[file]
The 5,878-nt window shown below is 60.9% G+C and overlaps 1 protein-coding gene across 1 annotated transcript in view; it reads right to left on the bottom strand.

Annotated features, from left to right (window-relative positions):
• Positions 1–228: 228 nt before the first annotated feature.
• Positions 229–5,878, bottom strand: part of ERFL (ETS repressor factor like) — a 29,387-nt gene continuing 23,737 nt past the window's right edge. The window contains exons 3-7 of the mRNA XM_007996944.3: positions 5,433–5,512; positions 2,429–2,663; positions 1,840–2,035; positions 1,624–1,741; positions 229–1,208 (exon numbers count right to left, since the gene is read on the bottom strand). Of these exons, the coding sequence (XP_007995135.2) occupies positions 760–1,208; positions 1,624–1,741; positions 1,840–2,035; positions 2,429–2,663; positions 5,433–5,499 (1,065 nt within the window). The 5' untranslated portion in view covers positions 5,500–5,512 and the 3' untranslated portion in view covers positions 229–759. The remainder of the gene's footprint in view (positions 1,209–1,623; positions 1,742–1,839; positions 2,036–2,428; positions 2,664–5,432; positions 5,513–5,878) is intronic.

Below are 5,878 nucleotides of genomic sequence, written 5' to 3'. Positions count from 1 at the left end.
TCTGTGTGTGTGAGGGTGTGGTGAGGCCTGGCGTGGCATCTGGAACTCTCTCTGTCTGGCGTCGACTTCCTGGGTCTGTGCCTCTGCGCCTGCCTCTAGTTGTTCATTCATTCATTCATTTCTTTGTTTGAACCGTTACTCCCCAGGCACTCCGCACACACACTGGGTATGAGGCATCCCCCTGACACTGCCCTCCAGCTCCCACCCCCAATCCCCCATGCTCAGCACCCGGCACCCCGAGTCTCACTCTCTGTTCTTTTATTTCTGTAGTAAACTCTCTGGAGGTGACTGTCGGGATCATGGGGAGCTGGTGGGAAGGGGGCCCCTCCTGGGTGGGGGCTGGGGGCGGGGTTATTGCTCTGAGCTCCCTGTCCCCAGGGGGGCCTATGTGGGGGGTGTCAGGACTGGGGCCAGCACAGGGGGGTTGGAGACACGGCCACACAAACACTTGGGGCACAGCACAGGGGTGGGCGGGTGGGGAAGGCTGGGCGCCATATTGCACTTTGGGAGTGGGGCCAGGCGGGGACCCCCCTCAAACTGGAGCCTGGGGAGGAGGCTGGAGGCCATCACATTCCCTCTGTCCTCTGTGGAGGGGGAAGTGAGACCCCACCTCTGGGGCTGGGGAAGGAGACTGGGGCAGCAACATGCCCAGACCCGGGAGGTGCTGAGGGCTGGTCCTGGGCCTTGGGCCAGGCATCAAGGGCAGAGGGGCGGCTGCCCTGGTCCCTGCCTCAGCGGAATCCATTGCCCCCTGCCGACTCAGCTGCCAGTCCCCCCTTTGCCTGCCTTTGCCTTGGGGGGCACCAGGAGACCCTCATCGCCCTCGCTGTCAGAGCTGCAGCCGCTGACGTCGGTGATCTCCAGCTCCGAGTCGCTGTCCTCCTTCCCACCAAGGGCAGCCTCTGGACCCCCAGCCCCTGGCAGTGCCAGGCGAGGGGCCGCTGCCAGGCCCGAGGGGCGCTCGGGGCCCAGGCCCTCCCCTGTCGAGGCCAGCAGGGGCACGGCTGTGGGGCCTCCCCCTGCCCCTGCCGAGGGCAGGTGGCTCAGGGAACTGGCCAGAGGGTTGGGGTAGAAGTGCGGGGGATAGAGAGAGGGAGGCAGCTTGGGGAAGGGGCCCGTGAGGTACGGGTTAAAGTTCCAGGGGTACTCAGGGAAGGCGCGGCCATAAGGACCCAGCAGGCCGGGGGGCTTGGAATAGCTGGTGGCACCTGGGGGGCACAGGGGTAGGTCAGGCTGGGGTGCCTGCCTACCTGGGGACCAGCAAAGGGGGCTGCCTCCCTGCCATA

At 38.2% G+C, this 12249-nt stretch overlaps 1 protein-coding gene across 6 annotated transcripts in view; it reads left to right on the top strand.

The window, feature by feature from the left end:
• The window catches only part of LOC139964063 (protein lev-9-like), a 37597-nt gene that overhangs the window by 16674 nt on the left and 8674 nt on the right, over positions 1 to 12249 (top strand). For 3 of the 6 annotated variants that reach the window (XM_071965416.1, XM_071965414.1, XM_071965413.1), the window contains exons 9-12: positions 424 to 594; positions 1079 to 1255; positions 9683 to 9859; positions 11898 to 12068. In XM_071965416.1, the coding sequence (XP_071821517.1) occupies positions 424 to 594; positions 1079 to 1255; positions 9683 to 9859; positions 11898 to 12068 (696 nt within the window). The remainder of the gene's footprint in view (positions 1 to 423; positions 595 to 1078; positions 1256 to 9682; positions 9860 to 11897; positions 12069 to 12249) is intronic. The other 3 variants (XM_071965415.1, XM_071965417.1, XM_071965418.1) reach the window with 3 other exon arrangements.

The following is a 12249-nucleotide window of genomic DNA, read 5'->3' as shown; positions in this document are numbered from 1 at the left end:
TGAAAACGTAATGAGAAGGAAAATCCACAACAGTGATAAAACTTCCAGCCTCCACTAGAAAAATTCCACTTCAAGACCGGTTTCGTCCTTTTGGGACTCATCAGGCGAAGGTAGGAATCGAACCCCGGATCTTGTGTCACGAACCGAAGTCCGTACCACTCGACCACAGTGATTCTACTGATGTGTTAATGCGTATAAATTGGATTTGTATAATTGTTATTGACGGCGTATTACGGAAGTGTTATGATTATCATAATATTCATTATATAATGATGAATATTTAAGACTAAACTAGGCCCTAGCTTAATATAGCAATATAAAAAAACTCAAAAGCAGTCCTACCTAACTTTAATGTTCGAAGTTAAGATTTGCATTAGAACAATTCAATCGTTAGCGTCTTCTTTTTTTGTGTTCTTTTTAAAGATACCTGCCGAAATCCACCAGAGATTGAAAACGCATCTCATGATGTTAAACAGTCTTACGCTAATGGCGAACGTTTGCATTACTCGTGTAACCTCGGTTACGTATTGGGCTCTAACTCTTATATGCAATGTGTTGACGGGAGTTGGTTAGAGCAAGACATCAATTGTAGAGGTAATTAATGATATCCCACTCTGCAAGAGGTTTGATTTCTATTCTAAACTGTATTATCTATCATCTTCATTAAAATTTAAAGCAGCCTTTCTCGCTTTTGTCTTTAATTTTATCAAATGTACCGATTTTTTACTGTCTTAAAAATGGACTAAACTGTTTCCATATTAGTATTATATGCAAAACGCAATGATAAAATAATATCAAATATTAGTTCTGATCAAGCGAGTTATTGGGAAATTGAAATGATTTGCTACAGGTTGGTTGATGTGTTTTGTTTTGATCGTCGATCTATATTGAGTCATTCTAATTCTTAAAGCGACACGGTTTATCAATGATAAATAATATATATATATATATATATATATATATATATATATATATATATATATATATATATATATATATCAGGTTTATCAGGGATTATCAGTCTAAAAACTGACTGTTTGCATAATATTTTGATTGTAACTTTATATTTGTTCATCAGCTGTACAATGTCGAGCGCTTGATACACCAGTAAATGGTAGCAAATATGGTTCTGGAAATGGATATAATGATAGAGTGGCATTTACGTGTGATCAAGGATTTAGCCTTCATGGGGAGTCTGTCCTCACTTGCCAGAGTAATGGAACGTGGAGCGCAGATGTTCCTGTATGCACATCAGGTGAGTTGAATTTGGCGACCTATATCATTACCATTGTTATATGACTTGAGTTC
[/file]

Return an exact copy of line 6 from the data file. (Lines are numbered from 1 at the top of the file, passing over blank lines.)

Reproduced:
TCTGTGTGTGTGAGGGTGTGGTGAGGCCTGGCGTGGCATCTGGAACTCTCTCTGTCTGGCGTCGACTTCCTGGGTCTGTGCCTCTGCGCCTGCCTCTAGTTGTTCATTCATTCATTCATTTCTTTGTTTGAACCGTTACTCCCCAGGCACTCCGCACACACACTGGGTATGAGGCATCCCCCTGACACTGCCCTCCAGCTCCCACCCCCAATCCCCCATGCTCAGCACCCGGCACCCCGAGTCTCACTCTCTGTTCTTTTATTTCTGTAGTAAACTCTCTGGAGGTGACTGTCGGGATCATGGGGAGCTGGTGGGAAGGGGGCCCCTCCTGGGTGGGGGCTGGGGGCGGGGTTATTGCTCTGAGCTCCCTGTCCCCAGGGGGGCCTATGTGGGGGGTGTCAGGACTGGGGCCAGCACAGGGGGGTTGGAGACACGGCCACACAAACACTTGGGGCACAGCACAGGGGTGGGCGGGTGGGGAAGGCTGGGCGCCATATTGCACTTTGGGAGTGGGGCCAGGCGGGGACCCCCCTCAAACTGGAGCCTGGGGAGGAGGCTGGAGGCCATCACATTCCCTCTGTCCTCTGTGGAGGGGGAAGTGAGACCCCACCTCTGGGGCTGGGGAAGGAGACTGGGGCAGCAACATGCCCAGACCCGGGAGGTGCTGAGGGCTGGTCCTGGGCCTTGGGCCAGGCATCAAGGGCAGAGGGGCGGCTGCCCTGGTCCCTGCCTCAGCGGAATCCATTGCCCCCTGCCGACTCAGCTGCCAGTCCCCCCTTTGCCTGCCTTTGCCTTGGGGGGCACCAGGAGACCCTCATCGCCCTCGCTGTCAGAGCTGCAGCCGCTGACGTCGGTGATCTCCAGCTCCGAGTCGCTGTCCTCCTTCCCACCAAGGGCAGCCTCTGGACCCCCAGCCCCTGGCAGTGCCAGGCGAGGGGCCGCTGCCAGGCCCGAGGGGCGCTCGGGGCCCAGGCCCTCCCCTGTCGAGGCCAGCAGGGGCACGGCTGTGGGGCCTCCCCCTGCCCCTGCCGAGGGCAGGTGGCTCAGGGAACTGGCCAGAGGGTTGGGGTAGAAGTGCGGGGGATAGAGAGAGGGAGGCAGCTTGGGGAAGGGGCCCGTGAGGTACGGGTTAAAGTTCCAGGGGTACTCAGGGAAGGCGCGGCCATAAGGACCCAGCAGGCCGGGGGGCTTGGAATAGCTGGTGGCACCTGGGGGGCACAGGGGTAGGTCAGGCTGGGGTGCCTGCCTACCTGGGGACCAGCAAAGGGGGCTGCCTCCCTGCCATA